McLeod’s Daughters, an Aussie TV show, follows a group of women as they negotiate the challenges of life and running a cattle station in the outback. It’s been a long-time since the show first aired, but it’s definitely worth a watch if you haven’t seen it yet.
Over the past few months as I’ve tried to map out where my career might be headed next, I’ve been reminded of Kate, one of the drovers on McLeod’s Daughters. Kate always had big ideas, tenacity and, a need to organise; she had a massive five year plan taped to her wall complete with short, medium and long-term goals!
Like Kate, I’ve always been a planner, at least when it comes to work or study. So I had a plan for how I would become a psychologist:
1) Get good enough grades in Year 12 to get into an Honours program,
2) Gain experience in the field to test out whether psychology was definitely the right fit and to give me a good chance of getting into a postgraduate program in psychology,
3) Seize every opportunity to develop my research, teaching and psychological practice skills and to develop an area of specialty
4) Walk out of uni being able to research, lecture and/or practice as a psychologist.
I first laid out these plans when I was 17, well at least points 1 and 4. Point 2 was added by the end of my first year of uni. And truth be told my pursuit of point 3 was a mixture of deliberate planning and happy accident. I soon noticed that the happy accidents led me to some really interesting places. And it’d be fair to say that my mantra became “this scares me and will be a logistical nightmare, but it’s really going to teach me a lot of things… Sign me up!”
It is very surreal to look back on all those plans and realise that I’ve more or less achieved them. Sure, some things changed as I went along, as they should with any good plan and the influence of serendipity, but now here I am – a psychologist and soon to be qualified academic. It honestly still doesn’t feel real typing that out.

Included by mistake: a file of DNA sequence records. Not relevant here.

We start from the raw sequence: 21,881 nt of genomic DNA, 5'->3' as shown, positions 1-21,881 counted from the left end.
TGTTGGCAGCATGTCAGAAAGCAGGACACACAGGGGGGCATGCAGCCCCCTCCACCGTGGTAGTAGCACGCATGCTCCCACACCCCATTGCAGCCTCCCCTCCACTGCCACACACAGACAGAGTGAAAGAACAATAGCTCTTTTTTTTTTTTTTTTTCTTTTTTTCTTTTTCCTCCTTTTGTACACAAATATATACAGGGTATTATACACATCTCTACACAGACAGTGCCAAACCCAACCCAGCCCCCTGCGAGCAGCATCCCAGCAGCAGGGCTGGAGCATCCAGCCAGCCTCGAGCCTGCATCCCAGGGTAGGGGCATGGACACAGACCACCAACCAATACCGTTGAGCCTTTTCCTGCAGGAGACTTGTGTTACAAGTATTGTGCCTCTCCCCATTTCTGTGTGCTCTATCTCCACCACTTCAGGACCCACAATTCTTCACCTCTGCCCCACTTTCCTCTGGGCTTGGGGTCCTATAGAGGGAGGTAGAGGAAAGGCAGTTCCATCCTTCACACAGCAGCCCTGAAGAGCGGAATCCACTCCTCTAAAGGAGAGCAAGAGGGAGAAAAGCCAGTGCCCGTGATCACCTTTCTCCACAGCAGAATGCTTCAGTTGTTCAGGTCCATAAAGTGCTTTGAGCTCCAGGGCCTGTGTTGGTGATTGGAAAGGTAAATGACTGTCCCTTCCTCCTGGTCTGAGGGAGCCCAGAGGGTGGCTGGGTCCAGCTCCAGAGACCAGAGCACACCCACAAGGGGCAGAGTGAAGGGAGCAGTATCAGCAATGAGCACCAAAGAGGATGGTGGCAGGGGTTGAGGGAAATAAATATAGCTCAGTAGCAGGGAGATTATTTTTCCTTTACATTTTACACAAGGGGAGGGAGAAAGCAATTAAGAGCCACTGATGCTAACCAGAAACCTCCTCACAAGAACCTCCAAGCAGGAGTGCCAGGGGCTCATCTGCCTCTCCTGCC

Having reached the end-game of my decade long plan of becoming a psychologist I’ve had some time to think about where my journey might be headed next. At this stage, I have a broad strokes plan:
My main goal is to move towards working as a psychologist in private practice. There are pro’s and con’s to work in the public and private sector, but longer term I feel that private practice is the best fit for me. Chiefly because it will give me greater flexibility in how I operate as a psychologist and how I structure my work-life balance.
I also have a side project that’s important to me too. I’d like to get my research published and some of its more practical elements being used by other psychologists. Long-term that might even involve some consultancy work, outreach and policy development. Who knows? This particular scheme might well take a good ten years to come to fruition, but that’s okay.
I wonder in another five or ten years, which parts of this broad strokes plan will come to fruition, which will change, and how I’ll get there? In my next post I’ll flesh out the private practice plan and how that links in with my job search. Stay tuned 🙂